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The International Writers Magazine: Life Moments - Archives

by Pierre Edgcumbe

My Carbonated head fizzes and spits, giving a nauseating effect. It has begun.

The nausea itself is a selfish, malevolent entity which has tip-toed over mountains to keep me company tonight. Trapeze artist it may be, but forgiving it is not. Rather, the nausea is not in me, but I am in it. It lavishes itself around me. The hunger serves only to illicit the cramps which drown my stomach.
         Tumbling, quasi-voluntary snowballs of confusion and anxiety culminate in an avalanche that is neither meaningful nor worthless. The snow reoccurs in my mind, a stubbornly sticky metaphor which has no place to hibernate. Not long now and the hunger shall be quenched.
         I crumple the note in my hand, the queens face distorted but her eyes remain judging. I promise to pay the bearers on demand the sum of twenty pounds. I am not sure of the bearer’s name, nor he of mine, but twenty pounds it shall be. My feet lazily slap the stairs as I climb, I enjoy the sound but am relived to end my journey at the bearer’s door.
         An eye appears from a small hole in the middle of the door, it glares at me. Just like the queen in my hand glares at me. The eye at the door is grey and laminated, it looks like a glass eye and I want to smash it. Light floods my face as the bearer opens the door, a heavenly delusion, yet as I adjust to the bathing I wonder if these really are the eyes of piety that look back at me.
         Convulsing hands open and shut, again and again. The hunger clamps me, desperate for me not to abandon it. I pat my stomach, reassuring it that it will be back soon enough. A blue road reveals itself to me in the hinge of my elbow. A Jack Russell’s collar grips my bicep to keep the blue road flowing, it has nowhere to sink now.
         Hyperbole suddenly becomes a small mouse surrounded by traps. No ecstasy is too far-fetched, no malady to removed. Harmonious equilibrium. This is the happiest I have ever been, I think. And for the next hour or so, nothing will arrest my attention, nothing shall deviate my thoughts, nothing shall remind me of my shortcomings. It is a return to the womb that spawned me. My soul glows warm and shiny in this hour. The disturbingly normal nexus that occurs between reality and dreams stutters, slips and falls hard on to paper.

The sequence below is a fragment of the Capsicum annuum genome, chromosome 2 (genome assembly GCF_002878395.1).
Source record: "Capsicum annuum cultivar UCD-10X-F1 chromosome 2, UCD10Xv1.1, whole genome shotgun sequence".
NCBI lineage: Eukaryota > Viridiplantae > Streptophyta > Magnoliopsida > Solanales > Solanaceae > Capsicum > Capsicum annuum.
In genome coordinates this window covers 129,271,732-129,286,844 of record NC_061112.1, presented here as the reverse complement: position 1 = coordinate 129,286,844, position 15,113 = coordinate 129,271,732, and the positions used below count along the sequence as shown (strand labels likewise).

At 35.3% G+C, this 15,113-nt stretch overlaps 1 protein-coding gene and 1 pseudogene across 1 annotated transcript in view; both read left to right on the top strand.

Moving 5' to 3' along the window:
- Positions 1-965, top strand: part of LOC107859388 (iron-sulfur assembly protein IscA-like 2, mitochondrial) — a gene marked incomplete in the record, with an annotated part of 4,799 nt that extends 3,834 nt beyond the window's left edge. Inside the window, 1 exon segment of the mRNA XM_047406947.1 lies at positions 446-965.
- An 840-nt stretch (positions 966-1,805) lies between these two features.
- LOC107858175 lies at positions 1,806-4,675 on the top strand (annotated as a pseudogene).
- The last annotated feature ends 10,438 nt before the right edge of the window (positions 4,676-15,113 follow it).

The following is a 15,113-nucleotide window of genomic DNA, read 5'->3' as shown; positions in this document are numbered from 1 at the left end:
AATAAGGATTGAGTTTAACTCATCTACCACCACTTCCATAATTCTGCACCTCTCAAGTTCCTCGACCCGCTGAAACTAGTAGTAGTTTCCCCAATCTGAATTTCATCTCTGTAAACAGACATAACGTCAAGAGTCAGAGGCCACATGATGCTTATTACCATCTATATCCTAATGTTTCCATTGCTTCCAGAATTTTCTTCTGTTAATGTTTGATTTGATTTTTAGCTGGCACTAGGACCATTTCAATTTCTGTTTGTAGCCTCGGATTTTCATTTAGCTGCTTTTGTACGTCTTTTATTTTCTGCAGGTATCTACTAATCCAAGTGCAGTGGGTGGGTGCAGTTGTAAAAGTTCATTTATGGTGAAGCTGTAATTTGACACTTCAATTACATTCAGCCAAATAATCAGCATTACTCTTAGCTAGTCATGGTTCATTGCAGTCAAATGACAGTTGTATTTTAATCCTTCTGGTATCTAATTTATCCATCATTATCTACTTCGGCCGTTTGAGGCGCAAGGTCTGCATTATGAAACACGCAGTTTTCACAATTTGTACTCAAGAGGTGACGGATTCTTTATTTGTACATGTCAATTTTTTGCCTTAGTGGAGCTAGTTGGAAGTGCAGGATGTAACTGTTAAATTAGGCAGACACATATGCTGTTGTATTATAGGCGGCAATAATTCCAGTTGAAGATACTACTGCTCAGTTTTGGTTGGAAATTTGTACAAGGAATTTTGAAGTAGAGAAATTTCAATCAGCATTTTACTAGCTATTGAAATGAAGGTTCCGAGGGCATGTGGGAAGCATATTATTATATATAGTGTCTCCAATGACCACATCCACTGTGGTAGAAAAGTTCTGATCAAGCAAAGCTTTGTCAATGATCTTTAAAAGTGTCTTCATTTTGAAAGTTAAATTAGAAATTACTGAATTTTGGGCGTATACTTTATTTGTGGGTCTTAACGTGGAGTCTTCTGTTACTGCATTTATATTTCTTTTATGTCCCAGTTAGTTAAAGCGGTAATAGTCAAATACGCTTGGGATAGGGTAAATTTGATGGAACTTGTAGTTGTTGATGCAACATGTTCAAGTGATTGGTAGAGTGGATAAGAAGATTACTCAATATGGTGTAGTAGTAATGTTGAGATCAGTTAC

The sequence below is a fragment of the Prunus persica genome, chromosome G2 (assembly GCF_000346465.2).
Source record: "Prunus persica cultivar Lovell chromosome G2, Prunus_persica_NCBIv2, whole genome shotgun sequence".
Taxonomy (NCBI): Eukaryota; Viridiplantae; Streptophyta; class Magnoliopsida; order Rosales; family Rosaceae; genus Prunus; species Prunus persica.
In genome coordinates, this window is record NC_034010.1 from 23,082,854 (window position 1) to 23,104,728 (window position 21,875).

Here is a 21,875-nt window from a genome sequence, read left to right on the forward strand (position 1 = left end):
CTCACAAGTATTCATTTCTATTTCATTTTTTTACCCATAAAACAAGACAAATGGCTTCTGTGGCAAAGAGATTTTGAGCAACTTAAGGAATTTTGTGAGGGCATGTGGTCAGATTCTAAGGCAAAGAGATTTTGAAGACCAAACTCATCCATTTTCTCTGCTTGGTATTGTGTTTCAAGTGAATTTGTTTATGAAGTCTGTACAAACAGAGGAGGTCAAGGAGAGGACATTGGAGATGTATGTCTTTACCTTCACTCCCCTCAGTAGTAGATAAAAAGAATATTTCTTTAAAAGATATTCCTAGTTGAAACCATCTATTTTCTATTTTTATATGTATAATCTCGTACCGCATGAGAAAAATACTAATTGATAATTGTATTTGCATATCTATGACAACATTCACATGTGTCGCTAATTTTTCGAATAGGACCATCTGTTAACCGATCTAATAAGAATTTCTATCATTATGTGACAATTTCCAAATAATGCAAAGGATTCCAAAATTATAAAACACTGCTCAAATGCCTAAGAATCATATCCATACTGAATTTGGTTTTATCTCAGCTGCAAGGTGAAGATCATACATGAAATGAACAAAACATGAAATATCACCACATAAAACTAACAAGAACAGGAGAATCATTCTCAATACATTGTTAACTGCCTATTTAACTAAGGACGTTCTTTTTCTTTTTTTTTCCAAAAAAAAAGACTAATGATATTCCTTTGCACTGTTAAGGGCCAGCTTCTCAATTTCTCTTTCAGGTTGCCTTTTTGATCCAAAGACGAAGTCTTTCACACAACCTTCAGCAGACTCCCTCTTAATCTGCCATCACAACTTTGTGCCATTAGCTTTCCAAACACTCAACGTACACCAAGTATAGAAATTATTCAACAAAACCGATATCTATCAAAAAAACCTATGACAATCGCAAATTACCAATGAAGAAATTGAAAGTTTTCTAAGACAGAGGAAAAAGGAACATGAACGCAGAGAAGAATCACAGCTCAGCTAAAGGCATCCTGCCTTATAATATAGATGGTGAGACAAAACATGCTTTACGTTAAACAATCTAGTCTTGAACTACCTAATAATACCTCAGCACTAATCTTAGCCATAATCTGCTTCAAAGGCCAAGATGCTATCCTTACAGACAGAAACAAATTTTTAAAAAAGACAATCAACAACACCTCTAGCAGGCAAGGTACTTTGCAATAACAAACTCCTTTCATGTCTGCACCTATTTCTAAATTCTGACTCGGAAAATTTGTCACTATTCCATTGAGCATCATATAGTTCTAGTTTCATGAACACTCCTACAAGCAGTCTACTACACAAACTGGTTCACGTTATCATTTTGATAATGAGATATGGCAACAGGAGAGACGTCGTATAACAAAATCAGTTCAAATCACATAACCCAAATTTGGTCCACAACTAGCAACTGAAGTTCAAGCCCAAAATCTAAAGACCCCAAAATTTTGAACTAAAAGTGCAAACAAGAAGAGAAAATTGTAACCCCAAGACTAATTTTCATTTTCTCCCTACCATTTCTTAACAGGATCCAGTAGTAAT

It is over. My bearer has taken the eyes from my hand and is ushering me toward the door. The hunger has not yet had a chance to catch me and I don’t think it will until the sun rises, but I can’t be sure anymore. The foul, rank stench of death with all of its melodrama follows me like a homesick puppy yapping at my heels. Slabs of concrete attempt to block the sky as they stretch and stretch. The light becomes thinner and it is increasingly impossible to discern where to concrete ends and the sky begins.
         A man shuffles past me. He looks forlorn, exacerbated and useless. He has a stain on his grey top which is either ketchup washed twice or blood washed three times. I resist the compulsion to ask the temperature of his washing machine. He drags his feet as I did an hour ago and he is heading for the bearer as well I think. Just as the man’s feet walk six inches below the ground, so mine walk aloft, elevated by such necessities as I will always pursue. I begin to feel empathy but wish to save my effort for a more cathartic purgative.
         Nearly at my flat and my legs feel ravaged. A rat shuffles through the buildings rubbish as I walk past. I can see its tail, soft and pink and delicious. It pays no attention to me, why should it. Again I climb stairs and again my feet slap the steps. I collapse on my bed, giddy with contempt. The television comforts me with generalities as I initiate sleep. My dreams are light and inconclusive as dreams so often are. They revolve around the man’s stained shirt and the rat and the eyes of the bearer. The last dream is the most cohesive, the man realising that the rats tail is either an umbilical cord or a noose and attempts to replicate both scenarios. I laugh as the man swings by his neck.
         I do not awake of my own accord, instead the hunger has woken me. It is dark outside which depresses me twofold. I should not be hungry yet, but I am. The hunger is now uncontrollable. The television buzzes at me incoherently. I gaze at it, and in doing so transfix myself directly from one source of artifice to another.

© Piere Edgecumb November 2009
Pierre Edgcumbe at


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